We need to recognize once and for all that standardized tests work best when they serve as a flashlight on what works and what needs our attention – not as hammers to drive the outcomes we want in education from the top down, often pointing fingers to those with greater needs and less resources.– Secretary of Education Miguel Cardona (1/24/2023)
In the midst of a stirring call to Raise the Bar and Lead the World, Sec. Cardona said that we must use standardized tests, presumably state tests, as a flashlight instead of a hammer.
On cue, the regular crowd shuffles in with their well-rehearsed and well-worn criticisms of standardized testing in this so-called era of test-based accountability.
Testing narrows the curriculum.
Testing forces people to cheat.
Testing sucks the soul out of teaching and the life out of kids.
And my all-time personal favorite:
This is not the way test publishers intended their tests to be used.
Channeling my inner Dana Carvey for a moment.
Well, isn’t that special. How con-veen-ient.
What has been the barrier to true education reform?
Could it be …. SATAN?
No, it’s STANDARDIZED TESTING?
You know, you just have to insert one ‘A’ into the beginning of standardized to reveal satan. Coincidence? Oh, that it were so easy.
Before we metaphorically put down our pencils, close our test booklet, and turn the page on standardized testing, let’s take a moment.
As the big sign and bold letters directed us at the end of every test session, just Stop!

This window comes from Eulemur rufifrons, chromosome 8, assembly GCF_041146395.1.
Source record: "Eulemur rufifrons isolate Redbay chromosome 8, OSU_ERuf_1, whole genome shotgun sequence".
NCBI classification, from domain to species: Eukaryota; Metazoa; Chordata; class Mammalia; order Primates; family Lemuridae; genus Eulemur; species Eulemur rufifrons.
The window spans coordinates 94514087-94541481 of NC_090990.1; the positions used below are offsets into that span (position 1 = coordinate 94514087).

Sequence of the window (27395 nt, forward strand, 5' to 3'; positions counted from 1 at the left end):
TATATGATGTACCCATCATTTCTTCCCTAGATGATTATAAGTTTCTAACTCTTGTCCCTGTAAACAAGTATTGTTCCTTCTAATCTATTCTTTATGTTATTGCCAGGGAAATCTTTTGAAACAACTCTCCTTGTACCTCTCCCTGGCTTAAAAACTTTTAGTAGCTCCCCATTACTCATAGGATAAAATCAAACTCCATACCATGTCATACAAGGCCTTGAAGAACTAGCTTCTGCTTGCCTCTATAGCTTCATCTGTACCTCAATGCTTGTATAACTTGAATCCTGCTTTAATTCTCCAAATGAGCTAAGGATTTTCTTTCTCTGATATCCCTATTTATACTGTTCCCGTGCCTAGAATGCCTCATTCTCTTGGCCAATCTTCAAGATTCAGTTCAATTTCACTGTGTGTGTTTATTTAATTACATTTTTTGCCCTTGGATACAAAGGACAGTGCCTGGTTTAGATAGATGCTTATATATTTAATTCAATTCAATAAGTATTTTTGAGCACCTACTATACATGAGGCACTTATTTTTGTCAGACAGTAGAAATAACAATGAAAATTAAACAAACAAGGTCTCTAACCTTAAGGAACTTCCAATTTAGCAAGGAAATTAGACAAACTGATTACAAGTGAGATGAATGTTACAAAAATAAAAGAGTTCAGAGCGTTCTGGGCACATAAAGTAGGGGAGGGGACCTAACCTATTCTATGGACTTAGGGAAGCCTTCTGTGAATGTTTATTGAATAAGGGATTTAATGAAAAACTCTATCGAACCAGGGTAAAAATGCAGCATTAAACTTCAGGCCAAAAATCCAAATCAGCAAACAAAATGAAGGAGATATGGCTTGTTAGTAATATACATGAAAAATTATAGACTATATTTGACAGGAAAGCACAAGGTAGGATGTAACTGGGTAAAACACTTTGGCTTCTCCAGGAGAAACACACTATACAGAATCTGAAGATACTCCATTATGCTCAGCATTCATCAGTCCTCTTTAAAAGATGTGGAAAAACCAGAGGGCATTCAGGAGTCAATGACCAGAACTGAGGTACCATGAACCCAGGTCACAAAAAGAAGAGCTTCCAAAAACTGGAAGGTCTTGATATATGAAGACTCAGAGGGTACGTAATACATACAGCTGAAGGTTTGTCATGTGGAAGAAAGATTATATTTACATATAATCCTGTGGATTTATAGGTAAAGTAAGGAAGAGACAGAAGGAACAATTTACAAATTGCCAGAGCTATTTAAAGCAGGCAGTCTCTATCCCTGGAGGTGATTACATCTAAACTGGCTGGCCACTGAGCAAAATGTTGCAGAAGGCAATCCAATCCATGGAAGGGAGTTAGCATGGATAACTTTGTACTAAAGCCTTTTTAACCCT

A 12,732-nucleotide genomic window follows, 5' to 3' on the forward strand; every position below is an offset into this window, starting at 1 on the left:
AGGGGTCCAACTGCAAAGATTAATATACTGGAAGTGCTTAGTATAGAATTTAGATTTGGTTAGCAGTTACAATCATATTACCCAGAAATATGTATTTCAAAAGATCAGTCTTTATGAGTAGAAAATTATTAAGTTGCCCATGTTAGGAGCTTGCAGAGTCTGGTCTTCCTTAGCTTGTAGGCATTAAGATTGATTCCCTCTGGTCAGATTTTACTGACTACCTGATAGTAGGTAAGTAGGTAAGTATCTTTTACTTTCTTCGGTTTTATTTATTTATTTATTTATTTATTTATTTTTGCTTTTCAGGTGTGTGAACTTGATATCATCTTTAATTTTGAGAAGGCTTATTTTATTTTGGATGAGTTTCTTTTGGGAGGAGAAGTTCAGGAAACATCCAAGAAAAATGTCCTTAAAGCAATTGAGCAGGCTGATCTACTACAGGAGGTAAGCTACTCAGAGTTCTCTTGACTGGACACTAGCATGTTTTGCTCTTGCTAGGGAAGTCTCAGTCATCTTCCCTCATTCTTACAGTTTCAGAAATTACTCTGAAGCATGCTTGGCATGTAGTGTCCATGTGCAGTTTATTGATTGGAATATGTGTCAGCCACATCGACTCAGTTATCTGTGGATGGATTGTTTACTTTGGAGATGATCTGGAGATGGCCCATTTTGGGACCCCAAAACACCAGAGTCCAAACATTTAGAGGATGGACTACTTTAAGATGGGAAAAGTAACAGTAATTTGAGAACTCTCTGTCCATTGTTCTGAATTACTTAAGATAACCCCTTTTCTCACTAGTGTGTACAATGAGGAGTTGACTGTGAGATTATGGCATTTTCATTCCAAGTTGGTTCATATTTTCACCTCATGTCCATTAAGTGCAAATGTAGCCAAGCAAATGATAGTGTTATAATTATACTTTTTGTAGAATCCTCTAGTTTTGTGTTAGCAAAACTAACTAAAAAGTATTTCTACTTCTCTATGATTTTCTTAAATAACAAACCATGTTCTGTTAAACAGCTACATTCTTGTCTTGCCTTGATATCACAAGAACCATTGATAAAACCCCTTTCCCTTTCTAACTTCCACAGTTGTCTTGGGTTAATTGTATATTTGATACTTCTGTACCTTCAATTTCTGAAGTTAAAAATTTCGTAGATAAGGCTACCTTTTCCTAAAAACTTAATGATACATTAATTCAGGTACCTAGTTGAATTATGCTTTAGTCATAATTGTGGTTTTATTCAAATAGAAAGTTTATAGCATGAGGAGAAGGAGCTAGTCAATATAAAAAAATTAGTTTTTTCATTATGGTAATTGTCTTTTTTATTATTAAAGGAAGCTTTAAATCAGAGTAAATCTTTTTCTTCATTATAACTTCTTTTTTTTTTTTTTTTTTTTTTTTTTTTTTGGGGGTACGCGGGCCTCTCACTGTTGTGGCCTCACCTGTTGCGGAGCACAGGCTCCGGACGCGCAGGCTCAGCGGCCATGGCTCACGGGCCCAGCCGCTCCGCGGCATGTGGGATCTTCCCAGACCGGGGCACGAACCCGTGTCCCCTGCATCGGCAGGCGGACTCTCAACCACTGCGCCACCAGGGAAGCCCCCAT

Like the 2022 NAEP results, let’s return to the 1990s.
Let’s pull on our balloon pants, stare directly in the mirror, and ask ourselves the hard questions.
Look in My Eyes, Man
Do we really need more light to understand the challenges faced every day by educators across the country?
Grab a Maglite or an As Seen on TV Atomic Beam Flashlight. Hell, use the lights that turn the White House pretty colors or the freaking Luxor Sky Beam.
What do you think you will see?
Those lights will reveal many of the same sights that Bobby Kennedy saw in the 1960s when as a senator from New York he walked through Bedford Stuy alone or as US Attorney General he visited schools along West Virginia’s country roads. Sights that led him to advocate for the use of standardized testing to monitor and evaluate whether funds distributed through the newly established Title I program were being used effectively, and where and for whom they were supposed to be used.
Those lights will reveal many of the same sights that Gov. George W. Bush saw in poor districts across Texas in the 1990s. Sights that led him to the conclusion that standardized testing was necessary to answer the rarely asked question about whether our children were learning.
Were the lights not shining brightly enough during the past three pandemic years?
What will the flashlight reveal that we don’t already know?
The results of standardized testing have shone a spotlight on what works and what needs our attention for more than a half century.
Why then is it the prevailing, almost universal, view that standardized tests are hammers and not flashlights?